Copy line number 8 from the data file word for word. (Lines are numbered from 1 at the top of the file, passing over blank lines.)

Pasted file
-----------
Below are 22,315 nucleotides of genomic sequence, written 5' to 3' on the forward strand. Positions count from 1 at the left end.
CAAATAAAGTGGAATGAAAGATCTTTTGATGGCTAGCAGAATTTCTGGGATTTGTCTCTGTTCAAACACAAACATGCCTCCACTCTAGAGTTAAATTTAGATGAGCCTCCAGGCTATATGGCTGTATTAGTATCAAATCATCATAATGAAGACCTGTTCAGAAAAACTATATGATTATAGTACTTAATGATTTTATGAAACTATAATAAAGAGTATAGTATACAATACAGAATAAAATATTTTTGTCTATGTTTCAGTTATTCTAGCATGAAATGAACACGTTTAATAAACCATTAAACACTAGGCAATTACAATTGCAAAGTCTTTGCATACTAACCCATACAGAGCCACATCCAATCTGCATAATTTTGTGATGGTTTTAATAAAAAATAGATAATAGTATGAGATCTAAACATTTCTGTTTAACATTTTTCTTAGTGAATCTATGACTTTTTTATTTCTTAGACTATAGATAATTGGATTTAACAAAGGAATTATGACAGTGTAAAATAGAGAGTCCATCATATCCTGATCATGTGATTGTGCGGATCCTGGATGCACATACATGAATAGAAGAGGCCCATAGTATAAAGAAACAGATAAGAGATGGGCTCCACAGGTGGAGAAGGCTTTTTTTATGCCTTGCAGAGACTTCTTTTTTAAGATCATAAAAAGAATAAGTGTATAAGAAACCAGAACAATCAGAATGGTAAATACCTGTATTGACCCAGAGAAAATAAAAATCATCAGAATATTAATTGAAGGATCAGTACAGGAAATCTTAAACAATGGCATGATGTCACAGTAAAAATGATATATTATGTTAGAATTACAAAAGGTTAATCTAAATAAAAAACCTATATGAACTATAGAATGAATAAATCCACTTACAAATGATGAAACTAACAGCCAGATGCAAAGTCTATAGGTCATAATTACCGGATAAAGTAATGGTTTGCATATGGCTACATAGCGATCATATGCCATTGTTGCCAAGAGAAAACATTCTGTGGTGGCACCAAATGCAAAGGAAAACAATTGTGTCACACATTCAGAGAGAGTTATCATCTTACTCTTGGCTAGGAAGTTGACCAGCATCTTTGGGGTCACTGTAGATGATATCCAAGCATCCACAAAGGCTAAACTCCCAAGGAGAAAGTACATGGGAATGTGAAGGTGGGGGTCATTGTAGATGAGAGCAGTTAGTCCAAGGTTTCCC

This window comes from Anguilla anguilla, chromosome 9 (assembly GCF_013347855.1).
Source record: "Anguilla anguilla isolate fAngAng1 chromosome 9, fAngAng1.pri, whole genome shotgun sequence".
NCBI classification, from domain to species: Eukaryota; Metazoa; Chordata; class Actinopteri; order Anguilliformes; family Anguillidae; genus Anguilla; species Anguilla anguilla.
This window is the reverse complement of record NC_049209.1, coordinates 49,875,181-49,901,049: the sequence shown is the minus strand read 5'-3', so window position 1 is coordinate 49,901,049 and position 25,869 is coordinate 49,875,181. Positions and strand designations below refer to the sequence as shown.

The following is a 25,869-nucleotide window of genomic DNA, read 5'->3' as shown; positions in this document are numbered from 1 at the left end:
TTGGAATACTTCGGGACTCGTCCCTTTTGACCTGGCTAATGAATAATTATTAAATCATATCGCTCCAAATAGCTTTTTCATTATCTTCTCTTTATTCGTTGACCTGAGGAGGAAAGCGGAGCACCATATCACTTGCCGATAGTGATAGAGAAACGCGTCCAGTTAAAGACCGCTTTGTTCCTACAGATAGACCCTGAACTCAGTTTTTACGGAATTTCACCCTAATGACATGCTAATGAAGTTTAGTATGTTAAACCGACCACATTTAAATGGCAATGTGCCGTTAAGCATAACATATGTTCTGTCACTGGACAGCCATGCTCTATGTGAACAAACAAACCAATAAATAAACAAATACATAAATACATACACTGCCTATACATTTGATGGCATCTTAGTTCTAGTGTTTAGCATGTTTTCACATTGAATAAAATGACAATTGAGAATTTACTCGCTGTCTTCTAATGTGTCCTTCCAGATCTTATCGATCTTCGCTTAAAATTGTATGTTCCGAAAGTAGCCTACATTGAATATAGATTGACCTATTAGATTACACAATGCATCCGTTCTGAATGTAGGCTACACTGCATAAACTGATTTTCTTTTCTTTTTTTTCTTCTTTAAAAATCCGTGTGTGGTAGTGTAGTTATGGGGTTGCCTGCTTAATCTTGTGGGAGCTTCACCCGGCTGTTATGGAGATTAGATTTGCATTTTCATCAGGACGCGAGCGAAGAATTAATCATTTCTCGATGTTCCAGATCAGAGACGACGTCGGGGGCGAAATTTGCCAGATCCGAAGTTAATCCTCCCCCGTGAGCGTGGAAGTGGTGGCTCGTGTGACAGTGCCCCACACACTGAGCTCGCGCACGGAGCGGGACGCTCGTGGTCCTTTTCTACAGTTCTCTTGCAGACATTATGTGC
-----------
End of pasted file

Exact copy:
TTGGAATACTTCGGGACTCGTCCCTTTTGACCTGGCTAATGAATAATTATTAAATCATATCGCTCCAAATAGCTTTTTCATTATCTTCTCTTTATTCGTTGACCTGAGGAGGAAAGCGGAGCACCATATCACTTGCCGATAGTGATAGAGAAACGCGTCCAGTTAAAGACCGCTTTGTTCCTACAGATAGACCCTGAACTCAGTTTTTACGGAATTTCACCCTAATGACATGCTAATGAAGTTTAGTATGTTAAACCGACCACATTTAAATGGCAATGTGCCGTTAAGCATAACATATGTTCTGTCACTGGACAGCCATGCTCTATGTGAACAAACAAACCAATAAATAAACAAATACATAAATACATACACTGCCTATACATTTGATGGCATCTTAGTTCTAGTGTTTAGCATGTTTTCACATTGAATAAAATGACAATTGAGAATTTACTCGCTGTCTTCTAATGTGTCCTTCCAGATCTTATCGATCTTCGCTTAAAATTGTATGTTCCGAAAGTAGCCTACATTGAATATAGATTGACCTATTAGATTACACAATGCATCCGTTCTGAATGTAGGCTACACTGCATAAACTGATTTTCTTTTCTTTTTTTTCTTCTTTAAAAATCCGTGTGTGGTAGTGTAGTTATGGGGTTGCCTGCTTAATCTTGTGGGAGCTTCACCCGGCTGTTATGGAGATTAGATTTGCATTTTCATCAGGACGCGAGCGAAGAATTAATCATTTCTCGATGTTCCAGATCAGAGACGACGTCGGGGGCGAAATTTGCCAGATCCGAAGTTAATCCTCCCCCGTGAGCGTGGAAGTGGTGGCTCGTGTGACAGTGCCCCACACACTGAGCTCGCGCACGGAGCGGGACGCTCGTGGTCCTTTTCTACAGTTCTCTTGCAGACATTATGTGC